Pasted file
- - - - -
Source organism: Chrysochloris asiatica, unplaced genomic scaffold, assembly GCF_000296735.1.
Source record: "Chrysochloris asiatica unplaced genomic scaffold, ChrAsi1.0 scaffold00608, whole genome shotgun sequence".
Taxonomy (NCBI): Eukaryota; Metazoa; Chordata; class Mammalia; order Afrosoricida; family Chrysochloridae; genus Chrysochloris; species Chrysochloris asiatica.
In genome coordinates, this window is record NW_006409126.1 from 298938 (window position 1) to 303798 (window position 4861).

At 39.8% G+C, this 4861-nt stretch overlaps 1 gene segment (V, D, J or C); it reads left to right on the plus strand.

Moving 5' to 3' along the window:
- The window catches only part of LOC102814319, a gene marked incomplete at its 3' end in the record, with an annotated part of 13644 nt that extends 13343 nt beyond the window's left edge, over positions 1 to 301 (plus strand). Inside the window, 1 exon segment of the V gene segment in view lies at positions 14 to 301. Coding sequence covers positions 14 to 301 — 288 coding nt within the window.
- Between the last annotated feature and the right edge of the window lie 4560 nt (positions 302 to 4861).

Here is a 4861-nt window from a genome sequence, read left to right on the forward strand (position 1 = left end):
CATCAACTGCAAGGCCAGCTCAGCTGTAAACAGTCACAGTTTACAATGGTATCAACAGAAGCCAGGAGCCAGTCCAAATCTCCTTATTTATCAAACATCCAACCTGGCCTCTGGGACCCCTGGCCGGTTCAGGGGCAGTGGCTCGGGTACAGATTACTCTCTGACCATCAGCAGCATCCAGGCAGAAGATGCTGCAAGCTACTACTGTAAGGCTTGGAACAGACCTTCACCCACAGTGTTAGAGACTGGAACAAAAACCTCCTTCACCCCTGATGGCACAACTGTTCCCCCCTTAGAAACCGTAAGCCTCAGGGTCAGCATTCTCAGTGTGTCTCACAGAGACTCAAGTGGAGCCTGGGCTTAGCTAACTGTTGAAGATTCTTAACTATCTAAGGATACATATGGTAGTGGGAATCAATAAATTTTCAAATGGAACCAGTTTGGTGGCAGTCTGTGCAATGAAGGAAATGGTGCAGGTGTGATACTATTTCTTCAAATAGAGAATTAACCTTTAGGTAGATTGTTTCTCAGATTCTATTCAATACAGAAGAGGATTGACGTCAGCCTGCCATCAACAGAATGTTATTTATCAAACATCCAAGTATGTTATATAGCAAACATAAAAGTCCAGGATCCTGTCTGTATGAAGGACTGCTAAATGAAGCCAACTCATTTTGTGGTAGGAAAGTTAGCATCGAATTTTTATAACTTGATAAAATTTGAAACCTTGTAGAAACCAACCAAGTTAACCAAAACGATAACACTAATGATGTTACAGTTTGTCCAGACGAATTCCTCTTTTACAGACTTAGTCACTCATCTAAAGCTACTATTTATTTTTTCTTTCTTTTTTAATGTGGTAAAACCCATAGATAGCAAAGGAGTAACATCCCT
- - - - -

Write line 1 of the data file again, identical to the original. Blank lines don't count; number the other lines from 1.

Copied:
Source organism: Chrysochloris asiatica, unplaced genomic scaffold, assembly GCF_000296735.1.